This is not the way Joe Southwick chose to be remembered, nor did any of his fans.
On the first play from scrimmage of the Boise State/Nevada game quarterback Joe Southwick sprinted for a seven yard gain and was tackled as he ran for the sidelines. He grabbed for his ankle in pain and was helped to his feet. Moments later he was hopping with crutches to the dressing room.
If it were up to Joe he’d have played with his foot missing.
News came later that he would not reappear in the game. In the second half there was a camera shot of him in a private booth above the stands with his ankle bandaged and iced. The next day we all got the bad news that Joe’s ankle was broken. Certainly this was not the way Joe Southwick nor anyone wanted to end a great career at Boise State.
Before the Utah State game players from Boise lamented Chuckie Keeton would not be playing due to an injury. I recall from my playing days that if your opponent was not playing with their best the victory was diminished.
Like many fans I don’t know Joe personally, only the body language and his on camera presence. He always seemed eager to compete and always mentally in the game.
I recall games prior the his junior and senior years when he was relegated to standing on the bench and waving a white towel to whoop-up the crowd. Then the times he wore a headset and sent signals to Kellen Moore. He waited for his time to come.
He had the unenviable job of replacing everybody’s boy next door or everybody’s lawn boy, Kellen Moore. There was nothing to dislike about him.
Joe became to many fans like the stepchild of abusive parents; no matter what he did, it was not good enough.
Everything about his legacy at Boise State will be talked about in terms of “what would have happened if not for…”
Joe’s first year at quarterback was offensive coordinator Robert Prince’s first year. That’s tough; for both of them.
Southwick was supported by less talented players for the day to day competition Boise State was now facing. Southwick did not have the likes of Doug Martin, Austin, Pettis, Titus Young, and Nate Potter. Those are just the offensive guys who went pro and started.
This year a new offensive scheme was administered. Four seasons Joe played and was tutored in one system of play and was asked to change. Not only him, but the other 10 guys on the field plus whoever was ran in from the sidelines. He was like a general in command of an untested army using weapons they’d never used before. When that occurs there’s a lot of collateral damage. Most in the form of criticism from fans that were aimed at Joe.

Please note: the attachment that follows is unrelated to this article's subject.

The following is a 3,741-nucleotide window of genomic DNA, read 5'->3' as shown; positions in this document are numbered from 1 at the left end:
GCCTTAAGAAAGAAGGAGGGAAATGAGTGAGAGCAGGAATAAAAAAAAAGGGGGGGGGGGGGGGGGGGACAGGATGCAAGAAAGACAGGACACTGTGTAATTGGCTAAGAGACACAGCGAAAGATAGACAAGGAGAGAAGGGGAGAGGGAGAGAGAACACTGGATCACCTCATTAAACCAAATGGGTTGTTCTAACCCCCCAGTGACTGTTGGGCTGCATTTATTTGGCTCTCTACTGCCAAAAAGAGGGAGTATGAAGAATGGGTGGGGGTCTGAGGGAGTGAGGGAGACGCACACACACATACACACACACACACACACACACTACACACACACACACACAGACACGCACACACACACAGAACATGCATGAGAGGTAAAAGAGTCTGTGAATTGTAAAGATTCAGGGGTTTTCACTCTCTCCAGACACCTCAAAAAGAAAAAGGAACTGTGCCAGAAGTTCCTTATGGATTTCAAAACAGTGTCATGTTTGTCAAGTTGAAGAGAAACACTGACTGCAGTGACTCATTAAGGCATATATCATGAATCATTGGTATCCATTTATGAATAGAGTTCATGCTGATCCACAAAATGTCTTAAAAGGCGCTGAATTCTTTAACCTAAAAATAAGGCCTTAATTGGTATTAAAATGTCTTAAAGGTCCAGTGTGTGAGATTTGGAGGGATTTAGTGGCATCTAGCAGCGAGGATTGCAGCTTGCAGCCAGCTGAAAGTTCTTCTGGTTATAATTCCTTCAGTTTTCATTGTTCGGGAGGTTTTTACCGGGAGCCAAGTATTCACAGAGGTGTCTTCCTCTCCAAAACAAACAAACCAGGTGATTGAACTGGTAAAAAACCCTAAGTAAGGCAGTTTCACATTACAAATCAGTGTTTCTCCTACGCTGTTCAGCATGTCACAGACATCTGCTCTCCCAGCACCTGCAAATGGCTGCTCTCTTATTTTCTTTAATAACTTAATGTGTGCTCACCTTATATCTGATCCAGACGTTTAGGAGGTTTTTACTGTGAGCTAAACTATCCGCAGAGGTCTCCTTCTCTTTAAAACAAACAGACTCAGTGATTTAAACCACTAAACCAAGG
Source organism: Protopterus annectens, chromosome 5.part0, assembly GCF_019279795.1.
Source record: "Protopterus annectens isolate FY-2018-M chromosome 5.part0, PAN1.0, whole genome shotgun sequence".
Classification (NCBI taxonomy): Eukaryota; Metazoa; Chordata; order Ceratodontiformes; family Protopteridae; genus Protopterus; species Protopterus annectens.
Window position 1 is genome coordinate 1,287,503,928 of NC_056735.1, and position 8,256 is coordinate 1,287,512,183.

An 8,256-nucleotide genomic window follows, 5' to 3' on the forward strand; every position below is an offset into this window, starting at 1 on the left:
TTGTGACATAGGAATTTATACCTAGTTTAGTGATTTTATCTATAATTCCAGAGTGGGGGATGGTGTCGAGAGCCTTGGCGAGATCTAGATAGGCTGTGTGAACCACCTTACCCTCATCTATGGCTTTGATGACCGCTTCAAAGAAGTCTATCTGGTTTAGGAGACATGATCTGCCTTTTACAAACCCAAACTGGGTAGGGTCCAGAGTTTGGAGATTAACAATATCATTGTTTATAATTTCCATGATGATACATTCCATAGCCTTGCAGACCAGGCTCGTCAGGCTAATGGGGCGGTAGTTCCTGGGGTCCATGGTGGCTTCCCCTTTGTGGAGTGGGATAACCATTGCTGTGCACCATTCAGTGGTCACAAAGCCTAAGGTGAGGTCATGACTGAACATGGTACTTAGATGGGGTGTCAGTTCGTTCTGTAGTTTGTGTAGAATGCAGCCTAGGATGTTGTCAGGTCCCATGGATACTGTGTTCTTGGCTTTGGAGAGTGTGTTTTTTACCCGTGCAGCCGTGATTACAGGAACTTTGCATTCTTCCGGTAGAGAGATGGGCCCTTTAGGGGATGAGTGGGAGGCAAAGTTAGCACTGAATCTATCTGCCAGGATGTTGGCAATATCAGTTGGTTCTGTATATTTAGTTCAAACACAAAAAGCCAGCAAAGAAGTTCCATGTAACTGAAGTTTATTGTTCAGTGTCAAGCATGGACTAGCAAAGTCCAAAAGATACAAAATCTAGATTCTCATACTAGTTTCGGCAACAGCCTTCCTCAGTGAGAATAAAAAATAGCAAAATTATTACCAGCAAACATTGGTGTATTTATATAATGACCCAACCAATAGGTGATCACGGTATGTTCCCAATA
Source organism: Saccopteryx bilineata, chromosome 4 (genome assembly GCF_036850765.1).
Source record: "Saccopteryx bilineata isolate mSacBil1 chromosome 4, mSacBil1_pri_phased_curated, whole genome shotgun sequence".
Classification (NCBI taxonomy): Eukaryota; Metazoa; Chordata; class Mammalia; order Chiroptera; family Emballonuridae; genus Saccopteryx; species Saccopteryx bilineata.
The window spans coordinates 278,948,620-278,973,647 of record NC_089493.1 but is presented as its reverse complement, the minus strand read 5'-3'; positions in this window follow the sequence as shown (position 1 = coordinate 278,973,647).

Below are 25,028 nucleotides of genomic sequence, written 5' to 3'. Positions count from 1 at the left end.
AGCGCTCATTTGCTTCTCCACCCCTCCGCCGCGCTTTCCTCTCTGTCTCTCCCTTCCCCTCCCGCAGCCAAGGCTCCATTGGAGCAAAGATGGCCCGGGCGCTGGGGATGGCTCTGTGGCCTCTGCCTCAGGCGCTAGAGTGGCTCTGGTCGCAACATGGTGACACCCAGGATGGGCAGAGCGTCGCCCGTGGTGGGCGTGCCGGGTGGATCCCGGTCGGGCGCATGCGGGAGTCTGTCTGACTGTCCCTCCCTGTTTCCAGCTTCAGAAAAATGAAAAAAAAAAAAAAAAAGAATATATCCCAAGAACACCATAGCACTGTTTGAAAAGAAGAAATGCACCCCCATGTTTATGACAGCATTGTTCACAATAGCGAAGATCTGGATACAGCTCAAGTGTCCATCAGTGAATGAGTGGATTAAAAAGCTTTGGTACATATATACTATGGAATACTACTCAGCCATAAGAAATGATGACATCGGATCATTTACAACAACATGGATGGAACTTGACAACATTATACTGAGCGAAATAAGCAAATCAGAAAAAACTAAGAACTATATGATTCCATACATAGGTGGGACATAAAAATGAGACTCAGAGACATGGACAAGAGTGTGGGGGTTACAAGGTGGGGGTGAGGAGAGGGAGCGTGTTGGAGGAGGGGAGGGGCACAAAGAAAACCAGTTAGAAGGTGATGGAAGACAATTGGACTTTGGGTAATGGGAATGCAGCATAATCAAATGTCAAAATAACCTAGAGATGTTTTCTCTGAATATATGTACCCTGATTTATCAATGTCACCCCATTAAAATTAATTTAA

He came along at a time when many of Boise’s best (fans) would accept nothing less than perfection. He faced challenges with steely determination, heart, and courage. I don’t think anyone played harder or tried harder than Joe Southwick.
Joe was heading for an incredible year. He is every bit as good if not better than the darling of the Mountain West, Fresno’s Derek Carr.
Does he have another game or three left in him? Speculation is that he will be out for five weeks. Does that mean he’ll be ready for the final game of the regular season on November 30th with New Mexico? If Boise wins the rest of their games will he see action in a possible conference playoff against Fresno. In what post season Bowl game will Boise appear?
Whatever the case it should be what is best for Joe and the team.
Joe Southwick, always ready to play and willing to compete.
As a quarterback no one knows what his future will be beyond college. Will he have a opportunity in the pros? Frankly with some college players that is the only thing they have to look forward.
Football is a game. It’s not reality. Yet it can effectively be used to teach life lessons and prepare one for much larger and more important endeavors.
If Joe has taken his final snap, as sad as I am to see Joe’s college career end in such and unceremonious way, I don’t think football will ever define who he is, was, or will be.